Please note: PHB funds are limited. The PHB may not be able to provide loans to all eligible projects.
The Housing Development Subordinate Loan (HDSL) is a subordinate loan that provides public financing to fund development costs for new or existing rental and Mixed-Use Projects that provide public benefits. The HDSL is intended to fund the difference between the projected project costs and available sources of construction or permanent financing to the extent the loan is supportable from operating revenues.
The HDSL provides construction and/or bridge financing, that either partially or fully converts to term financing. This loan has lower interest rates and generous terms in order to make projects that provide public benefits feasible. The HDSL is designed to work in conjunction with other public and private financing sources, when projects will predictably generate sufficient cash flow (after payment of operating expenses, required reserve contributions and required senior debt service) to allow regular periodic payments on the HDSL.
The following summary outlines the general product characteristics available to Project Sponsors within the construction, bridge and permanent loan period. A more detailed description of loan terms, specific to the HDSL, is outlined in the Product Specific Guidelines section below. In addition, all HDSL loans are subject to the general guidelines for Direct Financial Assistance Products.
Interest Rate: Minimum 3%, simple interest
Term: Maximum of 18 months
Repayment: Deferred payment until end of construction period, interest accrues
Other Terms: See Permanent Loan Period
Permanent Loan Period:
Interest Rate: Minimum 3%, simple interest
Loan Amounts Per Unit: No set maximums, but total direct financial assistance funding must compare favorably with PHB Published Averages (based on income level served)
Term: Up to 30 years
Repayment: Amortization period is 30 years, with some flexible options available, subject to PHB approval
Debt Coverage Ratio (DCR): While a 1.1 DCR is a project minimum, PHB’s underwriting will adjust DCRs on a project by project basis according to the project’s risk factors and it’s ability to maintain sufficient cash flow. DCRs will be increased on properties with lower income targeting and higher risks. Underwriting will focus on maintaining minimum DCRs during the term of the loan and the amount of Borrower cash flow from the property.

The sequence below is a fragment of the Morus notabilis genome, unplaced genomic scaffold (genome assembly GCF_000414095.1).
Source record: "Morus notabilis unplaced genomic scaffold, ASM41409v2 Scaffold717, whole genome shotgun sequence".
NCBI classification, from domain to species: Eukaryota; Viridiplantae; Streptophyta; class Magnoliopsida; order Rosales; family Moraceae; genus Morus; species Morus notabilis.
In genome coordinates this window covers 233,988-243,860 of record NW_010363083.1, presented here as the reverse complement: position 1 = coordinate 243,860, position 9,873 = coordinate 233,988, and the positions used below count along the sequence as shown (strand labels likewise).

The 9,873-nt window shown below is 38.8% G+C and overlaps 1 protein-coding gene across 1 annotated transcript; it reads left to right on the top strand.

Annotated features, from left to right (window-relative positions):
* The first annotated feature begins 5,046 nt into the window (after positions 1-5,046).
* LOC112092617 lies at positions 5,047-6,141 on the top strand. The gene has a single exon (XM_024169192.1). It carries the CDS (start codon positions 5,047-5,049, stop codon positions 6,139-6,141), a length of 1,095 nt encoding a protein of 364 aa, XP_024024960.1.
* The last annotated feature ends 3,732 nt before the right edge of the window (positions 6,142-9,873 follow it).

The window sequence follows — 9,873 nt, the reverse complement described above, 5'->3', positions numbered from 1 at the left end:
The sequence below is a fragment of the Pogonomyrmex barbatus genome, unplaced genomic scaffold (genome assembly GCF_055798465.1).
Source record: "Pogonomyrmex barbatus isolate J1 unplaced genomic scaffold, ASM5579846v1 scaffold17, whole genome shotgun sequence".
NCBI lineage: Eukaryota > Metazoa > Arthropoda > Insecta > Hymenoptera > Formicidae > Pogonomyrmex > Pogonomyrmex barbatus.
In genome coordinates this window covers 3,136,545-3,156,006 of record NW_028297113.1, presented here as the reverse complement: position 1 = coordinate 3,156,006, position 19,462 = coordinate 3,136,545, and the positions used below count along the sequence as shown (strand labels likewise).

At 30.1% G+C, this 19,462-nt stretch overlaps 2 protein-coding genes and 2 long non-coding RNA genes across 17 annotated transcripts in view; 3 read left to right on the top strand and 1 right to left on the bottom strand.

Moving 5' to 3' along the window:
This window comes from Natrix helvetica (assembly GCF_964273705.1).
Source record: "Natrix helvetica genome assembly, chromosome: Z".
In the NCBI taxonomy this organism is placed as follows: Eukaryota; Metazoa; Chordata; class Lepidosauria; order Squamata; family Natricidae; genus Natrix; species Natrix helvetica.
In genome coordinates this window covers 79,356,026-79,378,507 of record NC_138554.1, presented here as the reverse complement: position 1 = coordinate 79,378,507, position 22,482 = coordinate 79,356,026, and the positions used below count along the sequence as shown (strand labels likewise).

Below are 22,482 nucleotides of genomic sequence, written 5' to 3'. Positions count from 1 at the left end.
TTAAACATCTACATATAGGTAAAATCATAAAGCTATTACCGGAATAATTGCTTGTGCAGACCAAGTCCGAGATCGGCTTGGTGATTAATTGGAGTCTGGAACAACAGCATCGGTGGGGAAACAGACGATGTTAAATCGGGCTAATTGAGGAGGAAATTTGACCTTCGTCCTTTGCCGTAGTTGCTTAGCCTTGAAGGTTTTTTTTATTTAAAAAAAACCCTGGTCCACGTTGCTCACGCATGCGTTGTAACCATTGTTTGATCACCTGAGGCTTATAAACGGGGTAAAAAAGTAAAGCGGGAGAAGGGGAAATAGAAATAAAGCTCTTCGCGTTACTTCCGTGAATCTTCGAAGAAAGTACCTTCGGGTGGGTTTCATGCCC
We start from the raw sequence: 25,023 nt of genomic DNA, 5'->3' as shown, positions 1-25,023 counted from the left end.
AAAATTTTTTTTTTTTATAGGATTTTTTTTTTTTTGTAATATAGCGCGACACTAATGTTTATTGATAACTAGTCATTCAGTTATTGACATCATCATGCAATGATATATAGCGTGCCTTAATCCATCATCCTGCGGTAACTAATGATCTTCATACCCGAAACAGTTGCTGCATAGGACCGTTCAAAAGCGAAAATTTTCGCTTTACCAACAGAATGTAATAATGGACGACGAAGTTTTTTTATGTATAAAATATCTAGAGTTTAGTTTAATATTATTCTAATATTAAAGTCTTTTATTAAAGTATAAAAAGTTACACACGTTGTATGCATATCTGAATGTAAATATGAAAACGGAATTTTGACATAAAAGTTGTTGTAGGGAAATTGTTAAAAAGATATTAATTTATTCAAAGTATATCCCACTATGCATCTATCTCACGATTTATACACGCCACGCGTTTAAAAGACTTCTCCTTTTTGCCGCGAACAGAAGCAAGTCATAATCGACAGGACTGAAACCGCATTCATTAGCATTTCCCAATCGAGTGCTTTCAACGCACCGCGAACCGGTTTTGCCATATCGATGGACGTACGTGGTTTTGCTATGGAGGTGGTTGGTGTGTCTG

Loan to Value (LTV): Total secured debt may not exceed 100% LTV
Other Repayment Terms: Project Sponsor pays PHB 50% of Excess Cash Flow (see below)
To be eligible to receive an HDSL, Project Sponsors must meet the following criteria:
- Project Sponsor must own the subject property or have site control,
- Other financing sources for the project, including primary debt must be maximized,
- The Minimum Investment Requirement must be met (see link at bottom of page), and
- Designated Affordable Units must be affordable for 60 years.
Product Specific Guidelines
Eligible Project Sponsors: An individual, corporation, partnership, sponsor or a joint venture that has ownership or site control of a rental property may apply for an HDSL.
Eligible Projects: A project providing rental housing that furthers the goals and objectives in Portland's Comprehensive Housing Plan, Consolidated Plan, Urban Renewal Area plans or other applicable policy directives is eligible for an HDSL.
Interest Rates: Interest rates during the construction and permanent loan periods are a minimum of 3%. In cases where the PHB is providing a portion of the loan funds through a credit facility with a private lender, the Project Sponsor may receive an interest rate based on PHB's cost of funds and/or the ability of the project to repay debt.
Loan Terms: Construction Loans carry a maximum 18-month term or until the permanent loan funds are available, whichever period is shorter. Construction interest may be paid monthly or at the end of the construction loan period, subject to underwriting. Permanent Loans carry a maximum 30-year term or the length of the amortization period, whichever period is shorter.